Since 2016,the augmented-reality game Pokemon Go has taken the world by storm, and introduced old fans and new to the animated, super-owered creatures known as Pokemon interacting with them on …
Since 2016,the augmented-reality game Pokemon Go has taken the world by storm, and introduced old fans and new to the animated, super-owered creatures known as Pokemon interacting with them on their phone screen.
Some say it’s a great method of getting people outside and active, and that couldn’t be more true at Red Clay State Historic Park, which recently served as a “Safari Zone” for Pokemon Go Community Day.
Dominic Austin, the 22-year-old seasonal interpretive ranger at Red Clay, had the initial idea and pitched it to head ranger Erin Medley.
Austin grew up playing Pokemon, as many 90s kids did, and wanted to try and incorporate its fantastical world into the historical world of Red Clay.
“When Pokemon Go came out, I played it constantly. I took some breaks here and there; but once I started working at the park, I discovered the rangers play the game too [off the clock],” Austin said.
Having to come up with an idea to bring the public to the park for an event, Austin pitched Pokemon Go Community Day to Medley.
Overall, the park is ideal for Pokemon trainers, as there are nine Poke-stops and three Pokemon gyms there. Dropping lures on each spot also ensured those in attendance would “reel in” a heap of Pokemon.
Austin’s normal duties — leading hikes and giving weapon and game demonstrations to visitors— went along well with the day’s events. He got to take the eager Pokemon trainers around the park to a multitude of Poke-stops while informing them of Cherokee culture along the way.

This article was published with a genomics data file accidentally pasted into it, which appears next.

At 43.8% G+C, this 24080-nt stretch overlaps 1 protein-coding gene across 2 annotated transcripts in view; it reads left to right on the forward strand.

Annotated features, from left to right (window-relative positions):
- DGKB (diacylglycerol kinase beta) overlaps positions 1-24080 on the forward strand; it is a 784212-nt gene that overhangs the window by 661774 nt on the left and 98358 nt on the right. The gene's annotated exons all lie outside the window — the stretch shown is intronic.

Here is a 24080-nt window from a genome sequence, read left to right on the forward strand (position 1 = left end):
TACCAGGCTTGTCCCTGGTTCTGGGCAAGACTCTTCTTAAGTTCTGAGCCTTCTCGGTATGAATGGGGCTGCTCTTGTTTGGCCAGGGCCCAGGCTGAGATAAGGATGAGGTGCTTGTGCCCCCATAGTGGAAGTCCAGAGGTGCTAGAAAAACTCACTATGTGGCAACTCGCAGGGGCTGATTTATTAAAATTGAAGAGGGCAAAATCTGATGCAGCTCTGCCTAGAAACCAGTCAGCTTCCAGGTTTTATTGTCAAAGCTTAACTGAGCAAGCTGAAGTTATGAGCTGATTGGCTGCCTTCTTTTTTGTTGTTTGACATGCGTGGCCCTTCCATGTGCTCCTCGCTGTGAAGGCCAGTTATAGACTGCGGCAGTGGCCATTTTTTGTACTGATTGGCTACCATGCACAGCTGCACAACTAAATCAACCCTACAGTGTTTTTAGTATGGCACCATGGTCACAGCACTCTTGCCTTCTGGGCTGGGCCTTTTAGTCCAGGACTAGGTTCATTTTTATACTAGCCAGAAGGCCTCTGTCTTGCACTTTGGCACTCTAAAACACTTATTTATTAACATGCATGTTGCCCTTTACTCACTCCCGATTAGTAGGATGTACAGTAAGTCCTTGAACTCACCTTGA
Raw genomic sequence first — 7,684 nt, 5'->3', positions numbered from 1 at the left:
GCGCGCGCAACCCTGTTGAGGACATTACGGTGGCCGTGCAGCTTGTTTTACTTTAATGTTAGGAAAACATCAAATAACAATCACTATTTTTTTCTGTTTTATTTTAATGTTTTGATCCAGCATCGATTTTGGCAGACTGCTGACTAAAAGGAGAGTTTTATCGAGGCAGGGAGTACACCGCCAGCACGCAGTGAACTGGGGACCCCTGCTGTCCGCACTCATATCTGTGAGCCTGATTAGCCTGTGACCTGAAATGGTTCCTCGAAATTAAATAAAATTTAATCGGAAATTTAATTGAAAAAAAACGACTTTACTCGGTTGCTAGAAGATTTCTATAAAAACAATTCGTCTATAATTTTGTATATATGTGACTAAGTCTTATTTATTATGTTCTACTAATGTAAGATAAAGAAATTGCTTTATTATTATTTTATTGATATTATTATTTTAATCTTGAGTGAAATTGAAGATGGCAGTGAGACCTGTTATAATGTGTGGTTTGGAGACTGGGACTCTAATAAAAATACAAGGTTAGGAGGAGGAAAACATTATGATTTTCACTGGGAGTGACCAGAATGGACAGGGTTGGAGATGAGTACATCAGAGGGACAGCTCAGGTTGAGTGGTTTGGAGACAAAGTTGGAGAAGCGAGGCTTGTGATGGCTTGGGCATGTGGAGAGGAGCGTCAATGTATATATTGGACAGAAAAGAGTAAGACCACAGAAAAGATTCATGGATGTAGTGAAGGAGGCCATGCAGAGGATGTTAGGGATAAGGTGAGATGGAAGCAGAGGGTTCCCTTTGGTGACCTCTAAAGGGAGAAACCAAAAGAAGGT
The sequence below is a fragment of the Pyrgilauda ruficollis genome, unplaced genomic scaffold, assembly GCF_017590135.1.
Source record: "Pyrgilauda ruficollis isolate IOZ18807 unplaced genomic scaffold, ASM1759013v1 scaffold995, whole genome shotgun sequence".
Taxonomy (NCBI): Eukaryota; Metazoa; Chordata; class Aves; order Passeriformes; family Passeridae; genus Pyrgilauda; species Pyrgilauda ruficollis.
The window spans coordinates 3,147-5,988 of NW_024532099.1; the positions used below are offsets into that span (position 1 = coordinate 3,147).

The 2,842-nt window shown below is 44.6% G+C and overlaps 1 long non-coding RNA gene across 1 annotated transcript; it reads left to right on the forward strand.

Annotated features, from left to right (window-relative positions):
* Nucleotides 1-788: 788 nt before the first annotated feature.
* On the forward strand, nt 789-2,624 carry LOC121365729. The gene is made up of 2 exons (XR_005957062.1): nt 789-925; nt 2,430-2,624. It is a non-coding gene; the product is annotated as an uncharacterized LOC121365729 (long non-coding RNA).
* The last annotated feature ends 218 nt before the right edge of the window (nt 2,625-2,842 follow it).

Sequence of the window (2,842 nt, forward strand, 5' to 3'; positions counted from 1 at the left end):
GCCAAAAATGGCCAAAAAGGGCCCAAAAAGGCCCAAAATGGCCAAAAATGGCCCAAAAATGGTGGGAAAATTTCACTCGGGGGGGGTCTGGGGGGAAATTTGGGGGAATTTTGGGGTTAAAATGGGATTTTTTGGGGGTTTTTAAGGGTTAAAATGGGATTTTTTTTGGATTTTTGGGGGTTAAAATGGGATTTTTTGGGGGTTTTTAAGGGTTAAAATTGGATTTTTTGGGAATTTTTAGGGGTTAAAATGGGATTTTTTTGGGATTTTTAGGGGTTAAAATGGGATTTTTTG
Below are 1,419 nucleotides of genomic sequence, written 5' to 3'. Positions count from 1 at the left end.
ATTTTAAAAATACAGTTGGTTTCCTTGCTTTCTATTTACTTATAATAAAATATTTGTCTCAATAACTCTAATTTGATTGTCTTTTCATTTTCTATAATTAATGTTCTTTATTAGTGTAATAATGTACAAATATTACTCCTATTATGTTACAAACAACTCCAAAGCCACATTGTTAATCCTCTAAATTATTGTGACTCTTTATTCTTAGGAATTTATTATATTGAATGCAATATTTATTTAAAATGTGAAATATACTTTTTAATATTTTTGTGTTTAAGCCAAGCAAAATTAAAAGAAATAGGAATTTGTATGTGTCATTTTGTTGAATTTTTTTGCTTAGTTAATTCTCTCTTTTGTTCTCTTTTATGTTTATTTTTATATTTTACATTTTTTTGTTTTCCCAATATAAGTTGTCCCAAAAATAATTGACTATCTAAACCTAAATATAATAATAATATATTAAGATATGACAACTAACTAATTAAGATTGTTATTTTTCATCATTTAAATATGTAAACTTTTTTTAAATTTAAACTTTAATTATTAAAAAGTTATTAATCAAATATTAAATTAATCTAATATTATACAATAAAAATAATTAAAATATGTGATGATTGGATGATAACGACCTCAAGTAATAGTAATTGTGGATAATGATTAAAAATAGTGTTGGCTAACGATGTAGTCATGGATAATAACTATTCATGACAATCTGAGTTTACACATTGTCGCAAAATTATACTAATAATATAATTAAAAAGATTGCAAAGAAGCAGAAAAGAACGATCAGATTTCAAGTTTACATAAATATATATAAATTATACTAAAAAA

The event took place June 8, and attracted around 11 to 12 people for the tour despite the torrential downpour that occurred that day.
Austin encountered 15 to 20 more people who didn’t do the tour, but who were there to catch Pokemon.
It lasted three hours. It began with a tour by Austin and was followed by free roaming throughout the park to chase their favorite Pokemon.
According to a Pokemon Company Singapore press factsheet, as of March 2019, Pokemon Go downloads surpassed the one billion threshold, standing as testament to the continuing popularity of a game that skyrocketed in use originally, but was feared to have tapered off just as quickly.
In Pokemon, a trainer can carry no more than six Pokeballs, each containing one Pokemon.
When asked, Austin admitted he had a lineup of six favorites, which included Snorlax, Feraligatr, Blaziken, Ampharos, Metagross and Heracross.
“The weather dampened it a little bit, with storms off and on,” he said. “We had enough of a turnout to justify doing it again, because the people who did it really had a great time.”
The date for the next Pokemon Go Community Day will be announced through the game’s app or its Twitter. Once it’s announced, Red Clay will post about its upcoming event on the same day.
Austin said he believes Pokemon Go is so popular because it gets everyone’s adventurous spirit out and makes people want to go out and explore.
There are currently five different regions from the series represented in the game, including Kanto, Johto, Hoenn, Sinnoh and Alola, each bringing its own unique Pokemon to trainers’ fingertips.
He noted several people who weren’t on the tour with him, but who came to simply catch Pokemon, were asking him questions about the Cherokee dwellings and other historical points of interest at the park, which was a good factor for Red Clay.
“If you like the game, there will be free lures. You’ll also get to interact with others and maybe make new friends, plus you get to explore the park and learn about its complex history surrounding the Cherokee people,” Austin said.
Pokemon Go can be downloaded from the iTunes store. What are you waiting for? Go catch ‘em all.
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